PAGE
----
La Liga reports Manchester City
As has been anticipated for a little while, La Liga now has formally complained to Uefa regarding Manchester City and Paris Saint-Germain, claiming each of the clubs are in “continuous breach” of financial fair play rules.
While club licensing is primarily administered by the FA and the leagues in England, Financial Fair Play in Europe is monitored by the rarely mentioned Club Financial Control Body (CFCB).
While the English media likes to maintain the pretence that the English Leagues looks after themselves, the CFCB is defined by Uefa as competent to determine whether national associations and their affiliated leagues and licensees (which is to say the clubs) have fulfilled their financial fair play requirements.
They have the right to kick clubs out of Uefa run club competitions and impose disciplinary measures, and set out their own Financial Fair Play Regulations. The weakness of CFCB is that its final decisions may be appealed before the Court of Arbitration for Sport (CAS) in Lausanne which has shown itself in the past to be easily swayed by technicalities and powerful lobbying.
This development is part of a growing civil war within European football. While in England this is portrayed as a fight between the clubs that set up Super League and the rest, in reality the war going on is happening beyond these dividing lines.
La Liga regularly refers to PSG and Manchester City “state clubs”, a phrase which the English media never use, for fear that Manchester City might remove their press accreditation and free wining and dining which is central to the English game. As a result, La Liga argues the state clubs “artificially inflate the market, with money not generated within football itself”.
“La Liga understands that the irregular financing of these clubs is carried out either through direct injections of money or through sponsorship and other contracts that do not correspond to market conditions and do not make economic sense.”
Legal representation has also been taken on in Switzerland, to pursue a case against PSG’s president, Nasser al-Khelaifi, for alleged conflicts of interest.
The trigger for this latest round in a battle over FFP which is happening in Europe but (presumably because one of the defendants plays in the Premier League, is ignored by the media in England) was the renewal of the contract of Kylian Mbappé this summer by PSG.
Interestingly Manchester City’s response to the enquiry seems to be one of dismissal on the grounds of the misdemeanours of Barcelona, which signed Torres for €55m in January while still having a huge whole in their own finances, are bigger than their own. It is an argument not known to hold much sway in law, but given the way Manchester City have run rings round the FA is one that Manchester City seems to hold on to.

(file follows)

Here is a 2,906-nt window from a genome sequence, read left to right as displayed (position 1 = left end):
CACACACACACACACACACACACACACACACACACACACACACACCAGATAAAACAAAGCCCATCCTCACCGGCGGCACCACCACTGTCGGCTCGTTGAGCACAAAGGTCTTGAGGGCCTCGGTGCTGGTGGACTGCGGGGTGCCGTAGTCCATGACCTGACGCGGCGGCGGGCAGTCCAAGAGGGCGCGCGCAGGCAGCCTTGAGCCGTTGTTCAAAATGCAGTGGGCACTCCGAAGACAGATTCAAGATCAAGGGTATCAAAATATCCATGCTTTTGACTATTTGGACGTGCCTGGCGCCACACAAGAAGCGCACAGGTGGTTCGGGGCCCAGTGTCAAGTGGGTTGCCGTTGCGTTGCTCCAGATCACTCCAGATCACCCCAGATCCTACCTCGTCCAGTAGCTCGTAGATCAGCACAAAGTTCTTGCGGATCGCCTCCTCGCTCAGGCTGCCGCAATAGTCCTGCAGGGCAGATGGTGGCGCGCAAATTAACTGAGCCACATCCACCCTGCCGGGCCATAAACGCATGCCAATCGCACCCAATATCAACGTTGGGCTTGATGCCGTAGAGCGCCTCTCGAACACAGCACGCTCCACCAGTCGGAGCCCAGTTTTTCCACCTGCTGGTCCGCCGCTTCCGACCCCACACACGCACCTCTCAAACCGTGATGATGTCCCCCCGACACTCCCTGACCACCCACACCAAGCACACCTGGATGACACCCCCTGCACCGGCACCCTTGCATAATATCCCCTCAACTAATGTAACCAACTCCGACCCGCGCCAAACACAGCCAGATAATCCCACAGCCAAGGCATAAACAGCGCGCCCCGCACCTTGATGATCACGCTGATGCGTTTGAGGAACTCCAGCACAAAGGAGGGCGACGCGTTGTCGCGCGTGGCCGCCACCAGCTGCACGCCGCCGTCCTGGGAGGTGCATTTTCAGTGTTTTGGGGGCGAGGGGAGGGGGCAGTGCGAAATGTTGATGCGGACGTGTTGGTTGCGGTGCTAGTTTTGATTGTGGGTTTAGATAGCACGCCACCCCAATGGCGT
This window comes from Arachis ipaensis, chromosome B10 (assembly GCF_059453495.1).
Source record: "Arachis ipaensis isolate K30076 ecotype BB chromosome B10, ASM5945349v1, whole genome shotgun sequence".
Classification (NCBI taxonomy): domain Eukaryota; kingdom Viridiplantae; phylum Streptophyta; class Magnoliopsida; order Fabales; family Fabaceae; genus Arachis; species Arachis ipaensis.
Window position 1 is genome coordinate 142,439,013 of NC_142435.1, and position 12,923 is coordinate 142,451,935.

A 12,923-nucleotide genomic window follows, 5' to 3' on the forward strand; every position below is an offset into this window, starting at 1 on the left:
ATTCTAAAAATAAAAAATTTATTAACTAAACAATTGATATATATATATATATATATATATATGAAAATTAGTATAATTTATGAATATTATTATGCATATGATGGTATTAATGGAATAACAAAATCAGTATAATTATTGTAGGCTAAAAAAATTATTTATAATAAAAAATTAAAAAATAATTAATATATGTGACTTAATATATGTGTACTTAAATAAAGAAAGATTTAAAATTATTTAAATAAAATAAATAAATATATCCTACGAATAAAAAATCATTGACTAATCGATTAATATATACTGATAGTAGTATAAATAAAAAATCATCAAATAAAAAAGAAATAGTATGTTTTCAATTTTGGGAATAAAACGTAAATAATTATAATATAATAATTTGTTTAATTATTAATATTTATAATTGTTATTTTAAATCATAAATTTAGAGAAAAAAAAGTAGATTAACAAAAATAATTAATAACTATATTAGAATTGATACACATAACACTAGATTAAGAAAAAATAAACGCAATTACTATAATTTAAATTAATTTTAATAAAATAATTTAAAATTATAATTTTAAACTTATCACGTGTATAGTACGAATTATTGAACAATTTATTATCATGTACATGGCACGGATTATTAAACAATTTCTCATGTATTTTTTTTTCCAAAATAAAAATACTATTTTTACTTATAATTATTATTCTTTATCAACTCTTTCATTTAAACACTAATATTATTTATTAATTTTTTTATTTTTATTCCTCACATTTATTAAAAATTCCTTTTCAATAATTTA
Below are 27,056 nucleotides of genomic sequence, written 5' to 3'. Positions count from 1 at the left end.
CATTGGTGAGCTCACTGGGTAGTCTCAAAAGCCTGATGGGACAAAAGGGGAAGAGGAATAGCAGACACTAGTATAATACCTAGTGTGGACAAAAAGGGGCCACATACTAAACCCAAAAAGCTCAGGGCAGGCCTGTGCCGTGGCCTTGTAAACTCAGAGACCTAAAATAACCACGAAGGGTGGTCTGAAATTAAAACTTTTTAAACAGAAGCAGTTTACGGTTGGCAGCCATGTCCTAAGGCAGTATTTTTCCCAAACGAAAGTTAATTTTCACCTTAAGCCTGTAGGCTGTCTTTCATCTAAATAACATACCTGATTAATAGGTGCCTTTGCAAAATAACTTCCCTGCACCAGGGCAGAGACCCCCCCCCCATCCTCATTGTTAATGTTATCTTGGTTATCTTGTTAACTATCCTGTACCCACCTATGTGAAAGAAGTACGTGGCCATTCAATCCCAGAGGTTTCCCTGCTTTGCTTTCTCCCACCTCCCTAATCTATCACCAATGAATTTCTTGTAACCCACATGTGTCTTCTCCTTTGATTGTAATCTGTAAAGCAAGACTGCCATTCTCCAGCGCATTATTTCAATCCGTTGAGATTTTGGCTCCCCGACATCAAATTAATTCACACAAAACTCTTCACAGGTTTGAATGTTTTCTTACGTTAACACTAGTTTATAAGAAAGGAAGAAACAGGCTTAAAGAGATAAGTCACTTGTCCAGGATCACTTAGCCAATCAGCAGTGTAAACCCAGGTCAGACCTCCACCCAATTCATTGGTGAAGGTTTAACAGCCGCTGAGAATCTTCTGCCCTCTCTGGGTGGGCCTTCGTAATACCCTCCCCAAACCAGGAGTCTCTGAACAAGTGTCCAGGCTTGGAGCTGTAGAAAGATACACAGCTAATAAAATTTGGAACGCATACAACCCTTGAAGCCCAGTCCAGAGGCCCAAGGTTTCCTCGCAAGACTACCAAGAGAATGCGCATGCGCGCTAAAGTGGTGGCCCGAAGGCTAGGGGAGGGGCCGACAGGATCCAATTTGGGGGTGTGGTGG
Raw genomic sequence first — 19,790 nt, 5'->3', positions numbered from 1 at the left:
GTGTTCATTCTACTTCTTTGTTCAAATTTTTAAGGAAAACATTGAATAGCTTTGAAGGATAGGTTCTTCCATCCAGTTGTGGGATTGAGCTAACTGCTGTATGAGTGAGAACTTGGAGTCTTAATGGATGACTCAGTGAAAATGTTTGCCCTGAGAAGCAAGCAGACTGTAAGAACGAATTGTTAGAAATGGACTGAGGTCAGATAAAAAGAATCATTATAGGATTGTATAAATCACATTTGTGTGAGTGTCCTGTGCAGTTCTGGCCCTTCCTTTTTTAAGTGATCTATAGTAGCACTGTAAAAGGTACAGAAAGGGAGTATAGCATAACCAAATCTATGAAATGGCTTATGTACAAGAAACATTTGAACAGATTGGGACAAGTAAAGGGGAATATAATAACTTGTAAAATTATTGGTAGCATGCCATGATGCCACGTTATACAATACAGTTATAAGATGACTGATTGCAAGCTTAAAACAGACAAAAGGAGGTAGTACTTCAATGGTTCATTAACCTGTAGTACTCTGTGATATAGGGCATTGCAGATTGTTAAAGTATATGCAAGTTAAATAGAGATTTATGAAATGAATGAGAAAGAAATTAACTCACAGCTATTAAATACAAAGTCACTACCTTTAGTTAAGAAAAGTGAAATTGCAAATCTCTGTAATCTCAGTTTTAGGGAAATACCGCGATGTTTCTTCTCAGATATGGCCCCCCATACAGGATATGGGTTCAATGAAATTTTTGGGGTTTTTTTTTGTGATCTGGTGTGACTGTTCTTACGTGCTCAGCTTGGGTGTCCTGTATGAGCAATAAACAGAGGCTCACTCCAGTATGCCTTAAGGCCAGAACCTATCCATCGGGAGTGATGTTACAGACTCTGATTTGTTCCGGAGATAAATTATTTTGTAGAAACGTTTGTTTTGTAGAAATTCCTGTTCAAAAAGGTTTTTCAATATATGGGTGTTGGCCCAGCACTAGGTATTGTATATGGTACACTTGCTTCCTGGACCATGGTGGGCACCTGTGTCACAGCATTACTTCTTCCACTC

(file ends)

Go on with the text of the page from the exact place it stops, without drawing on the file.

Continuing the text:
What adds to the fun is that Nasser al-Khelaifi is also a member of the Uefa executive committee. La Liga and is the Group Chairman of beIN media group, which recently had the big battle with Saudi Arabian broadcaster beOUT. beIN operates in 43 countries around the world.
Khelaifi gabbed the chair of the European Club Association after the formation and collapse of the European Super League, which his club PSG was not part of.
It is also notable that BeIN meanwhile owns the broadcasting rights to Ligue 1 in France which may well have influenced PSG not to become part of Super League since clearly, its existence would have made the broadcasting of matches in the French League to be of less interest.
The last time Manchester City were investigated over FFP breaches they were found to be guilty. But they then appealed and won their case on the technicality that Uefa were too slow in presenting their evidence to CAS. A two-year ban on Manchester City in the Champions League was then also overthrown on the technicality.
It can be argued that the potential conflicts of interest of Nasser al-Khelaifi concerning his roles in PSG and in the European Club Association, and in beIN Sports should debar him from any role in this growing affair, but this does not seem to have interested the authorities in France and Europe very much.
However last month ESPN ran the story, “PSG president Nasser Al-Khelaifi has ‘too many conflicts of interest’ in which Javier Tebas president of La Liga pointed out that “Nasser Al-Khelaifi is the PSG president, president of European Club Association (ECA), member of the executive committee of UEFA and chairman of beINSports (beIN Media Group), one of the biggest TV companies in the world that buys [broadcasting] football rights.
“He [Al-Khelaifi] wears a lot of hats, there’s too many conflicts of interest and this cannot be. It can’t happen in football in 2022. A leading actor like him cannot be in these organisations and preside over a TV channel that buys LaLiga, the Champions League, national teams…”
It is an argument that is hard to refute and one that goes to the heart of the mutliple problems relating to the administration of football in Spain and in Europe. It will be interesting to see if this time anyone stands up to beIN, PSG and Nasser Al-Khelaifi. I wouldn’t put money on it, but you never know.
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